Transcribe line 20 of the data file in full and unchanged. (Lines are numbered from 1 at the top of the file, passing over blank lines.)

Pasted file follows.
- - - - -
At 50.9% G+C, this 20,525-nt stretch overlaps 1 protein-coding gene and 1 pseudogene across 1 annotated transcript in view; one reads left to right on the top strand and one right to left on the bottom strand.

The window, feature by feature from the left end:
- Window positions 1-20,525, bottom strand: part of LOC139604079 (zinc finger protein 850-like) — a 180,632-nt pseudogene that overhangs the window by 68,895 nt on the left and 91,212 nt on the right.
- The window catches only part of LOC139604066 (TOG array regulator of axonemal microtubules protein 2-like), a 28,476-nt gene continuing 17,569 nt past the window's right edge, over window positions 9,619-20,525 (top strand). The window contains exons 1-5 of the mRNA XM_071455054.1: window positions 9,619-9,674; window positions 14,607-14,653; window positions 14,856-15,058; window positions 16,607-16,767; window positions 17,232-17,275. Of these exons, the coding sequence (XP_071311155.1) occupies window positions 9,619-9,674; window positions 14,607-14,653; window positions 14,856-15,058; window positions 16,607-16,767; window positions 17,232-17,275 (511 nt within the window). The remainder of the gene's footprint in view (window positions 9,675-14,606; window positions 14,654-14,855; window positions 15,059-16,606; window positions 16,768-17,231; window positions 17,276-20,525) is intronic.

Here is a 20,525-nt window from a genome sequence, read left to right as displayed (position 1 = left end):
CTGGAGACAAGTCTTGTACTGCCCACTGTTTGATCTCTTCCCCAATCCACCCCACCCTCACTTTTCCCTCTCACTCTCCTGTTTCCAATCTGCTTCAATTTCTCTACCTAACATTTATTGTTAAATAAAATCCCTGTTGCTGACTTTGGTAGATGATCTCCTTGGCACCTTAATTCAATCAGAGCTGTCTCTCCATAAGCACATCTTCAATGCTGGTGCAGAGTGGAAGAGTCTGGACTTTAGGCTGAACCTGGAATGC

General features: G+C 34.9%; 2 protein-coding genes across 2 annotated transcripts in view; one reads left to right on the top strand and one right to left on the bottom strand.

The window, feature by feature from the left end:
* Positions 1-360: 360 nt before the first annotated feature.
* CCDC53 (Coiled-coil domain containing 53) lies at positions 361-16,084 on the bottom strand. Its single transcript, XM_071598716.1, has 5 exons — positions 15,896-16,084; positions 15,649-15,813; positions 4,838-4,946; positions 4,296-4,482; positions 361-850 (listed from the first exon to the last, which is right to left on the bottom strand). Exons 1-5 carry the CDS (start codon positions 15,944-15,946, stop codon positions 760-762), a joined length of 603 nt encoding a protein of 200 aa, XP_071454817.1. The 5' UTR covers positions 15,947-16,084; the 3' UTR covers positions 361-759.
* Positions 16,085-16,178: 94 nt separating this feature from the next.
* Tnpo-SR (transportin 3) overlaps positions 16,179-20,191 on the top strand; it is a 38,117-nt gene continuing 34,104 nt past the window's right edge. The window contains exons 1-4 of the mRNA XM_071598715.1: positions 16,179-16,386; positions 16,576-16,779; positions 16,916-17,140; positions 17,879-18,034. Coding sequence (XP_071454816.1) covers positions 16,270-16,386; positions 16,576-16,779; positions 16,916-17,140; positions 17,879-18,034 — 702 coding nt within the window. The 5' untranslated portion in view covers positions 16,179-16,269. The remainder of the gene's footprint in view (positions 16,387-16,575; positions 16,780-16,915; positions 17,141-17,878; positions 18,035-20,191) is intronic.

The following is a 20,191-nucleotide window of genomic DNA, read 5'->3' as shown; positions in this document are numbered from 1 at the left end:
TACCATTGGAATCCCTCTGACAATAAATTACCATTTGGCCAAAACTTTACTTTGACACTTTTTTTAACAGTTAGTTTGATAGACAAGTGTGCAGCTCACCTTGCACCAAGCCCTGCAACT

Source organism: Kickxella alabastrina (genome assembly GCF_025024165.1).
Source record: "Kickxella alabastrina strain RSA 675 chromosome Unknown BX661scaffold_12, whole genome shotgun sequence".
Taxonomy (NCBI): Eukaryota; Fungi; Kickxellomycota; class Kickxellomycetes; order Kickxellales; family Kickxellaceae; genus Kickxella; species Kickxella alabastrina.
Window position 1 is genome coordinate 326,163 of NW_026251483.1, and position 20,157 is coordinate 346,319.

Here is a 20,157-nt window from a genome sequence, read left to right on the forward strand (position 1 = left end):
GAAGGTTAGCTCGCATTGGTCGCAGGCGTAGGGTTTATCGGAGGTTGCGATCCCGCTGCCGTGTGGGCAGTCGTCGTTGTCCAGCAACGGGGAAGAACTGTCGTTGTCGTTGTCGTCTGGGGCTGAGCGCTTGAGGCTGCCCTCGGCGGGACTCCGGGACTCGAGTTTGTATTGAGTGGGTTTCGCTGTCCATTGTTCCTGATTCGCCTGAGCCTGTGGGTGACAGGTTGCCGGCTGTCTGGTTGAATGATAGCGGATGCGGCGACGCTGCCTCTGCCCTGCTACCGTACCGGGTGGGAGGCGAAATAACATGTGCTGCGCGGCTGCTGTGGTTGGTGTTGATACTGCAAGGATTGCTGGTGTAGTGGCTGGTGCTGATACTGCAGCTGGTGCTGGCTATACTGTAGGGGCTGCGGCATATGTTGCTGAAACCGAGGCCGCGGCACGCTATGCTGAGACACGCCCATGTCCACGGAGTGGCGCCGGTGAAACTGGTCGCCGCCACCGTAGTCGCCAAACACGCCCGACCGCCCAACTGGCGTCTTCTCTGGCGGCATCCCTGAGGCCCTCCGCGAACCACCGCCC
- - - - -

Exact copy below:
GAAGGTTAGCTCGCATTGGTCGCAGGCGTAGGGTTTATCGGAGGTTGCGATCCCGCTGCCGTGTGGGCAGTCGTCGTTGTCCAGCAACGGGGAAGAACTGTCGTTGTCGTTGTCGTCTGGGGCTGAGCGCTTGAGGCTGCCCTCGGCGGGACTCCGGGACTCGAGTTTGTATTGAGTGGGTTTCGCTGTCCATTGTTCCTGATTCGCCTGAGCCTGTGGGTGACAGGTTGCCGGCTGTCTGGTTGAATGATAGCGGATGCGGCGACGCTGCCTCTGCCCTGCTACCGTACCGGGTGGGAGGCGAAATAACATGTGCTGCGCGGCTGCTGTGGTTGGTGTTGATACTGCAAGGATTGCTGGTGTAGTGGCTGGTGCTGATACTGCAGCTGGTGCTGGCTATACTGTAGGGGCTGCGGCATATGTTGCTGAAACCGAGGCCGCGGCACGCTATGCTGAGACACGCCCATGTCCACGGAGTGGCGCCGGTGAAACTGGTCGCCGCCACCGTAGTCGCCAAACACGCCCGACCGCCCAACTGGCGTCTTCTCTGGCGGCATCCCTGAGGCCCTCCGCGAACCACCGCCC